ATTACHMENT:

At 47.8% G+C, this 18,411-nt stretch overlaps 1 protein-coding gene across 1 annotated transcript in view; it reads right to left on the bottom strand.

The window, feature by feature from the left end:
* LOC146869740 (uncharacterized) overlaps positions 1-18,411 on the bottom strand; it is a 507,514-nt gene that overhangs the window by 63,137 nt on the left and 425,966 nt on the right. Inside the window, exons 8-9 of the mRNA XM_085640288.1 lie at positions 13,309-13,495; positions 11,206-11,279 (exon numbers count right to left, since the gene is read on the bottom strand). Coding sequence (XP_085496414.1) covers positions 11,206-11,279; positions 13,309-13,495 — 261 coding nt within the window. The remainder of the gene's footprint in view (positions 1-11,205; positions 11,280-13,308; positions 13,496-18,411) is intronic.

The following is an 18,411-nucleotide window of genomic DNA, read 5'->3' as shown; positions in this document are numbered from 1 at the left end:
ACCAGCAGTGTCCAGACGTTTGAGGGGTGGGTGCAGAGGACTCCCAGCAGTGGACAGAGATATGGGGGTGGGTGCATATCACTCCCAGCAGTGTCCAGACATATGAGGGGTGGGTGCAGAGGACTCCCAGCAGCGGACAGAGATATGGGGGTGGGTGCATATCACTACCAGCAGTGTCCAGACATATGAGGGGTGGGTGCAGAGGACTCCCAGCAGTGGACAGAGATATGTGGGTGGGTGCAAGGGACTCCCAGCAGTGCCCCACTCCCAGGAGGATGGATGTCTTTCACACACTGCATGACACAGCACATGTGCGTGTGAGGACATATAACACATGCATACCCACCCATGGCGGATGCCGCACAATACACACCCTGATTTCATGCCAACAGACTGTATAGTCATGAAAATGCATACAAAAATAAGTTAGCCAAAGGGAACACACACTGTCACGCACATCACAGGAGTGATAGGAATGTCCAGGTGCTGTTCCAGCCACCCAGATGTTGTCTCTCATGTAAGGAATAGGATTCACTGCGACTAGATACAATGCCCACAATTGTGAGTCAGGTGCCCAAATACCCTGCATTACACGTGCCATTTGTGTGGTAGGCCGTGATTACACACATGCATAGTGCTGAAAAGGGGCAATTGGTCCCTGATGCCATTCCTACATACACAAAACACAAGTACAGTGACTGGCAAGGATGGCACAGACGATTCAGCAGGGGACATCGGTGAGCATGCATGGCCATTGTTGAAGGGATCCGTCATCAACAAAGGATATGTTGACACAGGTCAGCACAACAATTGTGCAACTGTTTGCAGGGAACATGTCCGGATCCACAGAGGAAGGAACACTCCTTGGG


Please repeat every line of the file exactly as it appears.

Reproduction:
At 47.8% G+C, this 18,411-nt stretch overlaps 1 protein-coding gene across 1 annotated transcript in view; it reads right to left on the bottom strand.

The window, feature by feature from the left end:
* LOC146869740 (uncharacterized) overlaps positions 1-18,411 on the bottom strand; it is a 507,514-nt gene that overhangs the window by 63,137 nt on the left and 425,966 nt on the right. Inside the window, exons 8-9 of the mRNA XM_085640288.1 lie at positions 13,309-13,495; positions 11,206-11,279 (exon numbers count right to left, since the gene is read on the bottom strand). Coding sequence (XP_085496414.1) covers positions 11,206-11,279; positions 13,309-13,495 — 261 coding nt within the window. The remainder of the gene's footprint in view (positions 1-11,205; positions 11,280-13,308; positions 13,496-18,411) is intronic.

The following is an 18,411-nucleotide window of genomic DNA, read 5'->3' as shown; positions in this document are numbered from 1 at the left end:
ACCAGCAGTGTCCAGACGTTTGAGGGGTGGGTGCAGAGGACTCCCAGCAGTGGACAGAGATATGGGGGTGGGTGCATATCACTCCCAGCAGTGTCCAGACATATGAGGGGTGGGTGCAGAGGACTCCCAGCAGCGGACAGAGATATGGGGGTGGGTGCATATCACTACCAGCAGTGTCCAGACATATGAGGGGTGGGTGCAGAGGACTCCCAGCAGTGGACAGAGATATGTGGGTGGGTGCAAGGGACTCCCAGCAGTGCCCCACTCCCAGGAGGATGGATGTCTTTCACACACTGCATGACACAGCACATGTGCGTGTGAGGACATATAACACATGCATACCCACCCATGGCGGATGCCGCACAATACACACCCTGATTTCATGCCAACAGACTGTATAGTCATGAAAATGCATACAAAAATAAGTTAGCCAAAGGGAACACACACTGTCACGCACATCACAGGAGTGATAGGAATGTCCAGGTGCTGTTCCAGCCACCCAGATGTTGTCTCTCATGTAAGGAATAGGATTCACTGCGACTAGATACAATGCCCACAATTGTGAGTCAGGTGCCCAAATACCCTGCATTACACGTGCCATTTGTGTGGTAGGCCGTGATTACACACATGCATAGTGCTGAAAAGGGGCAATTGGTCCCTGATGCCATTCCTACATACACAAAACACAAGTACAGTGACTGGCAAGGATGGCACAGACGATTCAGCAGGGGACATCGGTGAGCATGCATGGCCATTGTTGAAGGGATCCGTCATCAACAAAGGATATGTTGACACAGGTCAGCACAACAATTGTGCAACTGTTTGCAGGGAACATGTCCGGATCCACAGAGGAAGGAACACTCCTTGGG